- Wilensky, U. (1999). NetLogo. http://ccl.northwestern.edu/netlogo/. Center for Connected Learning and Computer-Based Modeling, Northwestern Institute on Complex Systems, Northwestern University, Evanston, IL.

## COPYRIGHT AND LICENSE

Copyright 2006 Uri Wilensky.

This work is licensed under the Creative Commons Attribution-NonCommercial-ShareAlike 3.0 License. To view a copy of this license, visit http://creativecommons.org/licenses/by-nc-sa/3.0/ or send a letter to Creative Commons, 559 Nathan Abbott Way, Stanford, California 94305, USA.

Commercial licenses are also available. To inquire about commercial licenses, please contact Uri Wilensky at uri@northwestern.edu.

## Comments and Questions

globals [ available-colors ;; list of colors that will be assigned to points current-point ;; the point the user is currently moving ] breed [points point] ;; these are the little circles in the middle of the polygons ;; The next two breeds are used only when we're updating the polygons ;; when the user moves the points with the mouse. See below for further ;; details. breed [spawners spawner] breed [updaters updater] ;;; ;;; CORE PROCEDURES ;;; These are the only procedures necessary to draw the diagram ;;; initially, without moving points. ;;; to setup clear-all ;; too dark and too light are hard to distinguish from each other, ;; so only use 13-17, 23-27, ..., 133-137 set available-colors shuffle filter [(? mod 10 >= 3) and (? mod 10 <= 7)] n-values 140 [?] set-default-shape points "circle 3" ask n-of number patches [ make-point ] ask patches [ recolor ] set current-point nobody end to make-point ; patch procedure sprout-points 1 [ set size 5 set color first available-colors set available-colors butfirst available-colors ] end to recolor ;; can be patch or turtle procedure set pcolor [color] of min-one-of points [distance myself] end ;;; ;;; OTHER PROCEDURES ;;; The rest of the procedures are used for efficiently updating ;;; the diagram when the user moves the points around. ;;; to go obey-mouse ask spawners [ spawn ] ask updaters [ update ] end to obey-mouse ;; first handle the case where the user has released the mouse button ;; (or hasn't pressed it yet) if not mouse-down? [ set current-point nobody stop ] ;; if the mouse button is down, get the mouse position let x round mouse-xcor let y round mouse-ycor ;; if we don't have a point yet, pick the closest one if current-point = nobody [ set current-point min-one-of points [distancexy x y] ] ;; check if the point needs to move if x != [xcor] of current-point or y != [ycor] of current-point [ ;; move the point ask current-point [ setxy x y ] ;; the point has moved, so we need to recolor all patches, so we kill off ;; the old turtles that were doing the recoloring and make new ones ask spawners [ die ] ask updaters [ die ] ask current-point [ ask patch-here [ make-spawners ] ] ] end ;; Here's how we use turtles to update the patches in a growing ;; square pattern. We use two breeds of turtles, spawners and updaters. ;; Spawners are at the corners of the square and move diagonally. Each ;; time a spawner moves, it spawns two new updaters. The updaters move ;; vertically or horizontally, and every time an updater lands on a patch, ;; it recolors it. When a spawner or an updater hits the edge of the world, ;; it dies. Together, these rules are enough to make the growing square! to make-spawners ;; patch procedure let counter 0 sprout-spawners 4 [ ;; give the four headings of NE, SE, SW, and NE set heading 45 + counter * 90 set counter counter + 1 set color gray if not show-updates? [ hide-turtle ] ] end to spawn ;; spawner procedure hatch-updaters 1 [ rt 45 ] hatch-updaters 1 [ lt 45 ] if not can-move? 1 [ die ] ;; Moving diagonally is a little tricky. Moving forward 1 isn't enough by ;; itself, since that doesn't take us all the way to the center of the ;; diagonally next patch. So after moving forward, we use SETXY to move ;; to the exact center of the new patch. fd 1 setxy pxcor pycor end to update ;; updater procedure recolor if not can-move? 1 [ die ] fd 1 end ; Copyright 2006 Uri Wilensky. ; See Info tab for full copyright and license.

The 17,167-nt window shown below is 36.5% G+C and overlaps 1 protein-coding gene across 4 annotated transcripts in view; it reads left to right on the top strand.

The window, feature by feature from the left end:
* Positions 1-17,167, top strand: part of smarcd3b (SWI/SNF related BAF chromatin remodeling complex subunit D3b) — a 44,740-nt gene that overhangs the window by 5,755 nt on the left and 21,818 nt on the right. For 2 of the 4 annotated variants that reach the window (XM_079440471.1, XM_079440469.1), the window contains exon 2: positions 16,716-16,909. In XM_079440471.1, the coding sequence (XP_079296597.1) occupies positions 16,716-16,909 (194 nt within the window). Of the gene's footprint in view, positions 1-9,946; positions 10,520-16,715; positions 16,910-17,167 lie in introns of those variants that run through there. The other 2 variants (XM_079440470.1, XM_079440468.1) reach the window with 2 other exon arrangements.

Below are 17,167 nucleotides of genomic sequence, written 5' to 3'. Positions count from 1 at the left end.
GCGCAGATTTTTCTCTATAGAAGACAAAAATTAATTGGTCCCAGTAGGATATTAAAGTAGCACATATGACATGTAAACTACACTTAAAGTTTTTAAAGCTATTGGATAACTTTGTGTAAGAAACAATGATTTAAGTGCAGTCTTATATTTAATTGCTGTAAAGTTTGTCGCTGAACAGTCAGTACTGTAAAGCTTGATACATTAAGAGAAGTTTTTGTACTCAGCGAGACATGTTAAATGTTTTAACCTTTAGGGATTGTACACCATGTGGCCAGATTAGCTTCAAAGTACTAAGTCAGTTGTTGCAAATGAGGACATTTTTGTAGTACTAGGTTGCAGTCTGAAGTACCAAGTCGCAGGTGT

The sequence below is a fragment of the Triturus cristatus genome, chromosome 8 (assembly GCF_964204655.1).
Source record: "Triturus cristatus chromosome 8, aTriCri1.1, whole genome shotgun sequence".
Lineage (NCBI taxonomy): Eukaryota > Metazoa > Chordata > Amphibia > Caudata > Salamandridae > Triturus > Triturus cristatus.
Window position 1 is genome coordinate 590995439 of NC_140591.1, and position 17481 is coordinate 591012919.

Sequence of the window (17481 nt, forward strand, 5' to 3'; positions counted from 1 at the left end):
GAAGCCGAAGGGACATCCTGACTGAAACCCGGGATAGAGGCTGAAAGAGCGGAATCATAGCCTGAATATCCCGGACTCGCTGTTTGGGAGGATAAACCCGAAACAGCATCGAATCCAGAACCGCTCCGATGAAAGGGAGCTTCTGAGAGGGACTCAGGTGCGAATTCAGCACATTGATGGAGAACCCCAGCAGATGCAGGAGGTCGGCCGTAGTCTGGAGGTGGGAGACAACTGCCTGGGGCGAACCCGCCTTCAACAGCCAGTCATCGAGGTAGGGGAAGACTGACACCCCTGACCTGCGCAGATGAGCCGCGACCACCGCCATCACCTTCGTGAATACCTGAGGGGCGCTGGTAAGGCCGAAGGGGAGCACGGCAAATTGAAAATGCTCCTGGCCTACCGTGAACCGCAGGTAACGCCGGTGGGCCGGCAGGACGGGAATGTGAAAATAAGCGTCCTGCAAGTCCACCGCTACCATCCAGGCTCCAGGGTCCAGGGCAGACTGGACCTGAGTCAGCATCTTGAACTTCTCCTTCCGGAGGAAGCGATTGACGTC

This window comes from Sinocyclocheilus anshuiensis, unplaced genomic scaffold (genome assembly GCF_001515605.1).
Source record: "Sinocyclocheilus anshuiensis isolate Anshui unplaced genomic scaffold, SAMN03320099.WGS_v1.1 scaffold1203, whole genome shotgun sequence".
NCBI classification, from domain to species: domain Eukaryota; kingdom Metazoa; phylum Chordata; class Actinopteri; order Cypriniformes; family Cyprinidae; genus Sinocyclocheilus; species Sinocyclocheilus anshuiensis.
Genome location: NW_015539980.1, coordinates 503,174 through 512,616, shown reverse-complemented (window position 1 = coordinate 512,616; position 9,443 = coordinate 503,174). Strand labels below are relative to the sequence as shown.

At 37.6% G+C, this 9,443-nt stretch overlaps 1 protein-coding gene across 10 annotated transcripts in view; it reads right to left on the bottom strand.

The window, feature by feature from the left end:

There are 11 versions of this model.

## Attached files

File | Type | Description | Last updated | |
---|---|---|---|---|

Voronoi.png | preview | Preview | about 11 years ago, by Reuven M. Lerner | Download |

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Uri Wilensky

## My learning sciences design class (Question)

I'm hoping this interface will work well in my class. Any thoughts on issues that might arise for my class? I'm thinking we might need pagination for the comments.

## Posted over 13 years ago

Forrest Stonedahl

## Re: learning sciences design class

Well, there is the issue that questions like this end up attached to models like "Voronoi", when I think the question is more broadly about the Modeling Commons platform... :-)

## Posted over 13 years ago

Michelle Wilkerson-Jerde

## Re: learning sciences design class

I remember liking to be able to look at code from the Commons to help people debug and think through their models. It helped me work harder to talk through the code and help people explain and interpret it, rather than jumping in and editing!

## Posted over 13 years ago